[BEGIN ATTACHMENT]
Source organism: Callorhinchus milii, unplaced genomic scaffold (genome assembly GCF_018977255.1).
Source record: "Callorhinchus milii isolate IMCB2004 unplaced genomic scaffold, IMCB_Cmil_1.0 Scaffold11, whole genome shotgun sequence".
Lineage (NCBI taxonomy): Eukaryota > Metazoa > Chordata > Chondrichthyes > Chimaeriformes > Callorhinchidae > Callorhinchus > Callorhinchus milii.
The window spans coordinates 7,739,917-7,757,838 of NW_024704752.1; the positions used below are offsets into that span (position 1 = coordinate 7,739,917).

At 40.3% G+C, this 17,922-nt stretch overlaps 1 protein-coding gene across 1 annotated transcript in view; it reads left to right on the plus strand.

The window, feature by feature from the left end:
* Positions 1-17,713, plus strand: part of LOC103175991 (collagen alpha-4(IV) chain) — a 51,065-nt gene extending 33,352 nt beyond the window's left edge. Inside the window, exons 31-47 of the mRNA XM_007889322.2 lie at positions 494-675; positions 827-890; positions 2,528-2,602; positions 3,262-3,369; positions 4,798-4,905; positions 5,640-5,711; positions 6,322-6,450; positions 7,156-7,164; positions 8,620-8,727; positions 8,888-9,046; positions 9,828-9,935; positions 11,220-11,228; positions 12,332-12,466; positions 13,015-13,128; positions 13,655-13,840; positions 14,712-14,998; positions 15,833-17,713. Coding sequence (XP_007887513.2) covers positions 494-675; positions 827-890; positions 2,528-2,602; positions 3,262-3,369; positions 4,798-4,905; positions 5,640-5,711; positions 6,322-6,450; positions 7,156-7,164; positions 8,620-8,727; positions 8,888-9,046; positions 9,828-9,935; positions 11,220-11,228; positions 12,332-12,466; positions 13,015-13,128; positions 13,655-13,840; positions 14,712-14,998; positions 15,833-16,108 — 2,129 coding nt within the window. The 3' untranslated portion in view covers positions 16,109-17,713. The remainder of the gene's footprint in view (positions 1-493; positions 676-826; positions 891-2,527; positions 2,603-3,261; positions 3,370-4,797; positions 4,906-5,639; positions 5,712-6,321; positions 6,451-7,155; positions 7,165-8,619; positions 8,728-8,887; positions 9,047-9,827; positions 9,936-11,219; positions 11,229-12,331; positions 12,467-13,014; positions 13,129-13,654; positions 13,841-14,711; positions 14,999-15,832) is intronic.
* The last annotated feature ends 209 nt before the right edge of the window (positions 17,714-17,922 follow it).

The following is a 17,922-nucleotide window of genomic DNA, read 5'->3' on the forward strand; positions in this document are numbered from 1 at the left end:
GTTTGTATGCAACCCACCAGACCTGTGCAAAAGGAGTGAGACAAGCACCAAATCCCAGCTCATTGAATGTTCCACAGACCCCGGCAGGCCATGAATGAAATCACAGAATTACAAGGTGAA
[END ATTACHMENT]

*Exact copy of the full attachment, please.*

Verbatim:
Source organism: Callorhinchus milii, unplaced genomic scaffold (genome assembly GCF_018977255.1).
Source record: "Callorhinchus milii isolate IMCB2004 unplaced genomic scaffold, IMCB_Cmil_1.0 Scaffold11, whole genome shotgun sequence".
Lineage (NCBI taxonomy): Eukaryota > Metazoa > Chordata > Chondrichthyes > Chimaeriformes > Callorhinchidae > Callorhinchus > Callorhinchus milii.
The window spans coordinates 7,739,917-7,757,838 of NW_024704752.1; the positions used below are offsets into that span (position 1 = coordinate 7,739,917).

At 40.3% G+C, this 17,922-nt stretch overlaps 1 protein-coding gene across 1 annotated transcript in view; it reads left to right on the plus strand.

The window, feature by feature from the left end:
* Positions 1-17,713, plus strand: part of LOC103175991 (collagen alpha-4(IV) chain) — a 51,065-nt gene extending 33,352 nt beyond the window's left edge. Inside the window, exons 31-47 of the mRNA XM_007889322.2 lie at positions 494-675; positions 827-890; positions 2,528-2,602; positions 3,262-3,369; positions 4,798-4,905; positions 5,640-5,711; positions 6,322-6,450; positions 7,156-7,164; positions 8,620-8,727; positions 8,888-9,046; positions 9,828-9,935; positions 11,220-11,228; positions 12,332-12,466; positions 13,015-13,128; positions 13,655-13,840; positions 14,712-14,998; positions 15,833-17,713. Coding sequence (XP_007887513.2) covers positions 494-675; positions 827-890; positions 2,528-2,602; positions 3,262-3,369; positions 4,798-4,905; positions 5,640-5,711; positions 6,322-6,450; positions 7,156-7,164; positions 8,620-8,727; positions 8,888-9,046; positions 9,828-9,935; positions 11,220-11,228; positions 12,332-12,466; positions 13,015-13,128; positions 13,655-13,840; positions 14,712-14,998; positions 15,833-16,108 — 2,129 coding nt within the window. The 3' untranslated portion in view covers positions 16,109-17,713. The remainder of the gene's footprint in view (positions 1-493; positions 676-826; positions 891-2,527; positions 2,603-3,261; positions 3,370-4,797; positions 4,906-5,639; positions 5,712-6,321; positions 6,451-7,155; positions 7,165-8,619; positions 8,728-8,887; positions 9,047-9,827; positions 9,936-11,219; positions 11,229-12,331; positions 12,467-13,014; positions 13,129-13,654; positions 13,841-14,711; positions 14,999-15,832) is intronic.
* The last annotated feature ends 209 nt before the right edge of the window (positions 17,714-17,922 follow it).

The following is a 17,922-nucleotide window of genomic DNA, read 5'->3' on the forward strand; positions in this document are numbered from 1 at the left end:
GTTTGTATGCAACCCACCAGACCTGTGCAAAAGGAGTGAGACAAGCACCAAATCCCAGCTCATTGAATGTTCCACAGACCCCGGCAGGCCATGAATGAAATCACAGAATTACAAGGTGAA